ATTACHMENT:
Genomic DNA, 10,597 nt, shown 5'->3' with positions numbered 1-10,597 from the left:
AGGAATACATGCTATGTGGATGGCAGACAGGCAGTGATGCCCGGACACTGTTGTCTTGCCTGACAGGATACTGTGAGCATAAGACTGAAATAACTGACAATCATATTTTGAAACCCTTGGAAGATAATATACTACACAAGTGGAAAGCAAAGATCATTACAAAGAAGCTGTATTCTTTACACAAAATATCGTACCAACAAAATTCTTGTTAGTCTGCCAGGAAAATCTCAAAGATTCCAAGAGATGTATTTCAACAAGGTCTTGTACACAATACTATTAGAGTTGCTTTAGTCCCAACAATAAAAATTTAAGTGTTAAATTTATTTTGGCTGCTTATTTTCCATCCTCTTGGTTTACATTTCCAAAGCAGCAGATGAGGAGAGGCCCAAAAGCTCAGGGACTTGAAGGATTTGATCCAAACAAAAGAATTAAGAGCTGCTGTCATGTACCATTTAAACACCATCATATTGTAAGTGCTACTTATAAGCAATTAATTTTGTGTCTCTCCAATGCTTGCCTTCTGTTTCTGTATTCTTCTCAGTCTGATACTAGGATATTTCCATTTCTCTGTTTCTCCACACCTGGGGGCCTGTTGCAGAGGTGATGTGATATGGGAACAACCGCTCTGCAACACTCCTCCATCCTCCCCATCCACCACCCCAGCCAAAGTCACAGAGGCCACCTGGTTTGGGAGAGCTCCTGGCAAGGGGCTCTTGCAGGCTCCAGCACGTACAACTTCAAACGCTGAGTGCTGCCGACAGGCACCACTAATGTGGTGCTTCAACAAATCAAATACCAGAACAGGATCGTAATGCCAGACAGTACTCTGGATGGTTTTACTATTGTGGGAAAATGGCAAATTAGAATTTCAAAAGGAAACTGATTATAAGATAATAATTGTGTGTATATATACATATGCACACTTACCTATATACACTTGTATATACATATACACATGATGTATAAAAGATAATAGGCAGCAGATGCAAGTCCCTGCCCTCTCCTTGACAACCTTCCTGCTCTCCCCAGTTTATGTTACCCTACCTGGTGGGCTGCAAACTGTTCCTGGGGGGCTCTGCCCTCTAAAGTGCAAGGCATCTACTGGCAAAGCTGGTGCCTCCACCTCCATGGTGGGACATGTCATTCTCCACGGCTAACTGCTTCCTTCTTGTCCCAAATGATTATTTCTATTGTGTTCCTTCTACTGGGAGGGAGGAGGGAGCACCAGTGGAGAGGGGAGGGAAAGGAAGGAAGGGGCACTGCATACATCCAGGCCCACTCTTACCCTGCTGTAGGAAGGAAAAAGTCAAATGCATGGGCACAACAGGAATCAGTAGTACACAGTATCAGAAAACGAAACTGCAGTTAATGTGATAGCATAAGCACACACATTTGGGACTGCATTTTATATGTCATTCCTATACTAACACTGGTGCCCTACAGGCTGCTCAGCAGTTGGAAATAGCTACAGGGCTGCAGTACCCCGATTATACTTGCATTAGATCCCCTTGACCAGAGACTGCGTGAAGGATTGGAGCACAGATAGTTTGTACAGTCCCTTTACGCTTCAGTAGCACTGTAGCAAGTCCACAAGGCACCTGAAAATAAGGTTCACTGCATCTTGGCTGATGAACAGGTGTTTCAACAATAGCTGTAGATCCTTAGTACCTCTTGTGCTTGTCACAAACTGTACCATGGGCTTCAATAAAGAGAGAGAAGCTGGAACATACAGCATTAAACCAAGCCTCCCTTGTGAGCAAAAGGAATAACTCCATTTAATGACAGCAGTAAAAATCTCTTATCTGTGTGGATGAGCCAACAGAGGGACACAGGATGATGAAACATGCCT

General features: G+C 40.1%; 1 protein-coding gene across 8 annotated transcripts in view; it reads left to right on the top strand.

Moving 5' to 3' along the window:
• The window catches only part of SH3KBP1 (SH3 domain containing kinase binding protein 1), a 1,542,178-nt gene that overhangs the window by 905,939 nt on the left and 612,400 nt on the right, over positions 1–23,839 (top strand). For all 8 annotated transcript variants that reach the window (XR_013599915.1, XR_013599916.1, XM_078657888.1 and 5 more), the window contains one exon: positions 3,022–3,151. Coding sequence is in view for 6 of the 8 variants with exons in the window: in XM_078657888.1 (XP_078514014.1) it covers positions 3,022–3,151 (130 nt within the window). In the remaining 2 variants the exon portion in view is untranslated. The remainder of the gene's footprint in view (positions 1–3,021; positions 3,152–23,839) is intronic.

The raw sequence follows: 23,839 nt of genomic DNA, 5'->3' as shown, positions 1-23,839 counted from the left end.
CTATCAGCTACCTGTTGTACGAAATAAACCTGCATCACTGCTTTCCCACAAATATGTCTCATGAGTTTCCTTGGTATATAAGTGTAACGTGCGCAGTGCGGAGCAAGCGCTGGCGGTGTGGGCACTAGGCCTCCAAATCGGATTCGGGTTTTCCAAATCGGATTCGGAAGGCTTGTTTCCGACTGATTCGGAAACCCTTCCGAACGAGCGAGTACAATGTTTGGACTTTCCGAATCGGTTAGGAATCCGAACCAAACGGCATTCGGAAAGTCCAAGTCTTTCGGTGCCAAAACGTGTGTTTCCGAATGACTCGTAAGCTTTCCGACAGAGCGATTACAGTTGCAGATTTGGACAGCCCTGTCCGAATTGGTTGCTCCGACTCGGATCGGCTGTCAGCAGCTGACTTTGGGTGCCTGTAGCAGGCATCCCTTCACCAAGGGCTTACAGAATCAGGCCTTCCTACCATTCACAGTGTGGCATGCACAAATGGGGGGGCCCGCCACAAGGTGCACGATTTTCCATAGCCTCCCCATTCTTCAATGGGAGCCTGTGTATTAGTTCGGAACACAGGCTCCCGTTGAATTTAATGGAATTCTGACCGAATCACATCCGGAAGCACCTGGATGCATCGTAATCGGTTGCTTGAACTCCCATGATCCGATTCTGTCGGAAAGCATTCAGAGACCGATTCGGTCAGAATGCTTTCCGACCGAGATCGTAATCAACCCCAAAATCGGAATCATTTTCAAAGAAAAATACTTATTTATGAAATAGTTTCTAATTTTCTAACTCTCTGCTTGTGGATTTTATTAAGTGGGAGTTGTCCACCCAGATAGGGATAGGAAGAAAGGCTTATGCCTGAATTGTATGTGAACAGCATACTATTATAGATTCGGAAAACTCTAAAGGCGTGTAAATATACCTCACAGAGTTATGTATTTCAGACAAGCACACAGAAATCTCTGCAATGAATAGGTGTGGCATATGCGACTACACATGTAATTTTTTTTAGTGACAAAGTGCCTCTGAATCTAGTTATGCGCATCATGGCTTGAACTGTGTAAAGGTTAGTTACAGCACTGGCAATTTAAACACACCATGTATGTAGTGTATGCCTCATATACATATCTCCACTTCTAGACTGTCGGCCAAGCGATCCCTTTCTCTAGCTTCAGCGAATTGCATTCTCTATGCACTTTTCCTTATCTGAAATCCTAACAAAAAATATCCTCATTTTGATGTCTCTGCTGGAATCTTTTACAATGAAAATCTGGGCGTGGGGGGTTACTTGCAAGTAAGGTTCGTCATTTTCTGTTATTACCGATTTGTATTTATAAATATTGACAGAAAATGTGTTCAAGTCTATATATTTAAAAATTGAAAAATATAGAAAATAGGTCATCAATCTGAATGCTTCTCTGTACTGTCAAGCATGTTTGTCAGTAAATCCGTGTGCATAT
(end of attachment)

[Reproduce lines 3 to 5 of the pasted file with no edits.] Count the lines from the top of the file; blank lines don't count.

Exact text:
General features: G+C 40.1%; 1 protein-coding gene across 8 annotated transcripts in view; it reads left to right on the top strand.

Moving 5' to 3' along the window:
• The window catches only part of SH3KBP1 (SH3 domain containing kinase binding protein 1), a 1,542,178-nt gene that overhangs the window by 905,939 nt on the left and 612,400 nt on the right, over positions 1–23,839 (top strand). For all 8 annotated transcript variants that reach the window (XR_013599915.1, XR_013599916.1, XM_078657888.1 and 5 more), the window contains one exon: positions 3,022–3,151. Coding sequence is in view for 6 of the 8 variants with exons in the window: in XM_078657888.1 (XP_078514014.1) it covers positions 3,022–3,151 (130 nt within the window). In the remaining 2 variants the exon portion in view is untranslated. The remainder of the gene's footprint in view (positions 1–3,021; positions 3,152–23,839) is intronic.